Imagine you were born in Tehran. In your first geography class the teacher shows that your country, Iran, is one of the richest in the world with the third greatest petroleum reserve on the planet. Then, he opens a map. On each side are two countries occupied by the United States: Afghanistan and Iraq. Above and below, three nuclear powers: India, Pakistan and Russia.

To the right is China, hungry for natural resources. To the left is Israel, which has enough warheads to wipe-out the entire population of Tehran. The obvious conclusion: Iran is vulnerable. The plausible conclusion: the country might need atomic weapons.

Now put yourself in a history class. The teacher might tell you that Iran is a theocracy because in 1953 a democratic leader, Mohammad Mossaddegh, was overthrown via a coup financed by the CIA. What was his crime? He nationalized petroleum. After this, the White House installed the same Shahs into power that, in 1979, had been overthrown by the Ayatollahs. The teacher would also say that, in the eighties, neighboring Iraq sought to have the atomic bomb as a deterrent against Israel and to build a new nuclear balance in the region. The Iraqi project, supported by Brazil, fell apart in 1981 when Israel bombed the Osirak reactor — giving rise to the idea of preemptive strikes that was later used by the United States in 2003 to invade Iraq in search of nonexistent weapons of mass destruction — when what they wanted was clearly oil.

This is the geopolitical context that preceded President Lula's trip to Persia — as the Foreign Ministry of Brazil knows well. Thus, it does not make sense that Brazil is being naive or is being used by the Ayatollahs' regime as the Americans say. The reality, plain and simple, is the following: Iran wants the bomb and is hiding their real intentions, and Brazil supports this. The question that should be raised is something else: is it right or wrong? It is too early to tell. The nuclear balance, in many cases, has been an instrument of peace. India and Pakistan only refrain from attacking one another because both have the bomb — and, of all the nuclear powers, the only one to exercise that power is the one that detonated the weapon of mass destruction over Hiroshima and Nagasaki.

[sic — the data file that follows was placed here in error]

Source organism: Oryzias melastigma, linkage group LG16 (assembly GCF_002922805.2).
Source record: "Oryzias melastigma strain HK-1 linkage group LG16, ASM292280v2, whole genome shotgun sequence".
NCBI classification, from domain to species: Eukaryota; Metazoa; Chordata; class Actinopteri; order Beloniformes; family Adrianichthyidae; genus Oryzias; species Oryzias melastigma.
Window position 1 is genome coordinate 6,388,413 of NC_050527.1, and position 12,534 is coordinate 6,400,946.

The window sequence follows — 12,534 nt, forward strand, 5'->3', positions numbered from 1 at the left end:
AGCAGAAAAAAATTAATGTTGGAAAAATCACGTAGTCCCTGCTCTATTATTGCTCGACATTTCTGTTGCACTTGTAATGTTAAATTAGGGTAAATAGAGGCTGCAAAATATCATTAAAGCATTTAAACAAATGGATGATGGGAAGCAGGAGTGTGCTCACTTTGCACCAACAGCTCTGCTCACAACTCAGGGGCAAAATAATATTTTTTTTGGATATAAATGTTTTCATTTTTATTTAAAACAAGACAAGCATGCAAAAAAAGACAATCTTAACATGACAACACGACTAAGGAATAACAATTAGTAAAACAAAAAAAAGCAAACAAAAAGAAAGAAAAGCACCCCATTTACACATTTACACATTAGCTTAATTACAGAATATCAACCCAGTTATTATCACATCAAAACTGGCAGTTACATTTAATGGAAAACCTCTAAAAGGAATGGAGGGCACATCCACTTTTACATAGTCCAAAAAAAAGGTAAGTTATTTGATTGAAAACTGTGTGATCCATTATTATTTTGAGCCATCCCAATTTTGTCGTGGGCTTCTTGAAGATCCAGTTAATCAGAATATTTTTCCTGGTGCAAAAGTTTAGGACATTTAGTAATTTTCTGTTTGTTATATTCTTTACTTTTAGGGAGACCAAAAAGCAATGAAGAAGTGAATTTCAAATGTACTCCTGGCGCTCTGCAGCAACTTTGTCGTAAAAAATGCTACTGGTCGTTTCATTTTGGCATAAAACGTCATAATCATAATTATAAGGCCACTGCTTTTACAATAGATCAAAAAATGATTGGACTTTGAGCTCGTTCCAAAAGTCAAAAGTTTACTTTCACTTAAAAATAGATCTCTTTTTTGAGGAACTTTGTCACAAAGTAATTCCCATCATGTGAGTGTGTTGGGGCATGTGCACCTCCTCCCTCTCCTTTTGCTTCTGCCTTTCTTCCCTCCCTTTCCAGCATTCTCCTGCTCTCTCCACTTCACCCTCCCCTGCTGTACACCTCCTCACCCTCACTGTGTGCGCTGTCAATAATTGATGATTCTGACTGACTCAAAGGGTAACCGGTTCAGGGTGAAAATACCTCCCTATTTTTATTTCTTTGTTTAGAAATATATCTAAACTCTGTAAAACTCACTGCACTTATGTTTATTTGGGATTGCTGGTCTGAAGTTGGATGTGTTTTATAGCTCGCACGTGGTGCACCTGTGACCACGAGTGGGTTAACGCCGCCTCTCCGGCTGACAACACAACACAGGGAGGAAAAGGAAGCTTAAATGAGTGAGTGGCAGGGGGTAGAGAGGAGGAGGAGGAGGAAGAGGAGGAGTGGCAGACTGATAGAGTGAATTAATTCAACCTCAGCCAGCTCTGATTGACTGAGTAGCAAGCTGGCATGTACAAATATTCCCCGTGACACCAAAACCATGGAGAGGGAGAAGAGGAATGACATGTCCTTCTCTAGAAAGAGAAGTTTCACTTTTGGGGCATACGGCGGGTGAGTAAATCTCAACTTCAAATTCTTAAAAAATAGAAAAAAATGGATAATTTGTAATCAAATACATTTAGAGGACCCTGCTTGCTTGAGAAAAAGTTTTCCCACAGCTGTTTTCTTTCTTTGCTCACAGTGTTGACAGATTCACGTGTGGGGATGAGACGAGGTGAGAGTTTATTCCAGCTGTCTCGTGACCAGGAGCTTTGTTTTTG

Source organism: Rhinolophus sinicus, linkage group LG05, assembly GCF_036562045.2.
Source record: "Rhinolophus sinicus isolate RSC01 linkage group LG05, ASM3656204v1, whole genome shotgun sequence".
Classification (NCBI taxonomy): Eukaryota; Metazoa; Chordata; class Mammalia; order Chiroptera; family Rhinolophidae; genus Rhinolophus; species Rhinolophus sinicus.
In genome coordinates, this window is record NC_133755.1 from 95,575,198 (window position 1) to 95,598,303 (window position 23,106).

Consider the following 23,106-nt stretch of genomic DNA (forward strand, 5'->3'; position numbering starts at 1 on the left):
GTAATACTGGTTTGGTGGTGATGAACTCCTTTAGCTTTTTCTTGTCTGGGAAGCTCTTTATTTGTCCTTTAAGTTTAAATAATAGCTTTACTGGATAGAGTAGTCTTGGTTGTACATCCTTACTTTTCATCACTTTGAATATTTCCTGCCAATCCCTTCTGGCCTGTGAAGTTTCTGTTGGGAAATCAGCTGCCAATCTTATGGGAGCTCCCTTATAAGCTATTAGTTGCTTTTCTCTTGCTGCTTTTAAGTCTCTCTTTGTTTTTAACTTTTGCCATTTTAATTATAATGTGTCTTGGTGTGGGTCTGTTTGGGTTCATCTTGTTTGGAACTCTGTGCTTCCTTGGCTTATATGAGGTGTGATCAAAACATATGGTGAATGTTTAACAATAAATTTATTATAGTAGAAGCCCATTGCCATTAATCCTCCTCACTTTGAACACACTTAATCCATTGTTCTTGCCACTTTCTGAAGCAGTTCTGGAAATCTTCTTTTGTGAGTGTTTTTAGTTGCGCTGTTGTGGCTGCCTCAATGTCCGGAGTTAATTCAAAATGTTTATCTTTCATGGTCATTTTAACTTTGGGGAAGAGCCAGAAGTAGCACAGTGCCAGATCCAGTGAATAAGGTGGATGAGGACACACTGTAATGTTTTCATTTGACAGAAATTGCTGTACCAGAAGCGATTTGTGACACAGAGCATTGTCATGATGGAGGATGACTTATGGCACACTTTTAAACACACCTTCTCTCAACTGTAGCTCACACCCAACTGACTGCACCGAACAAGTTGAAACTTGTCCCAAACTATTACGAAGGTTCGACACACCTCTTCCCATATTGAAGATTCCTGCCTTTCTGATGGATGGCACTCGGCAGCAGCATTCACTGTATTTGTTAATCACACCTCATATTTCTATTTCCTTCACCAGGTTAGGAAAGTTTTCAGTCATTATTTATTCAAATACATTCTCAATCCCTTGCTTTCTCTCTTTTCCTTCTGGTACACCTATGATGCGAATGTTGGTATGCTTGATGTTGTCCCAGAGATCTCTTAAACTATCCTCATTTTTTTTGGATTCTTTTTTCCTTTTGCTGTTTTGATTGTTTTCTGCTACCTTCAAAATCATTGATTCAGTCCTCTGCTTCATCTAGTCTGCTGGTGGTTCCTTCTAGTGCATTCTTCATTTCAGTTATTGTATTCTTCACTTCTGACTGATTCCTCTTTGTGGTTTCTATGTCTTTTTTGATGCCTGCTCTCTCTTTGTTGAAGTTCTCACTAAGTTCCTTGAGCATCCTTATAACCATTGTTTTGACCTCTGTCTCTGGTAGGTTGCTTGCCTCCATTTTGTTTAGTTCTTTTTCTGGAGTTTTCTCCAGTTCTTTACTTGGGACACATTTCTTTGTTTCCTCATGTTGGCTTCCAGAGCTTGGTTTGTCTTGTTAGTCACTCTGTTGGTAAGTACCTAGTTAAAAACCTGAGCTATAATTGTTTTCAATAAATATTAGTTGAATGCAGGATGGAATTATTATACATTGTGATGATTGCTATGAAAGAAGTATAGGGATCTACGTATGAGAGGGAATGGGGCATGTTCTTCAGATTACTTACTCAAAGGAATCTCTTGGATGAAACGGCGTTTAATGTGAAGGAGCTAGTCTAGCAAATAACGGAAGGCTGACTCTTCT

It is possible that in the future Lula’s gesture in Tehran will be known as ground zero of the new global order, despite the reaction of the United States and other countries that still defend sanctions against Iran. The world has entered into a new era that is multi-polar, post-American, and has many protagonists — like Brazil. And even critics of the external policy followed by the Foreign Ministry (like this writer) are forced to admit — it is due to the courage and daring of Lula, a man that will probably receive the Nobel Peace Prize. The Time Person of the Year tried to sabotage Uncle Sam. A new world may yet be born.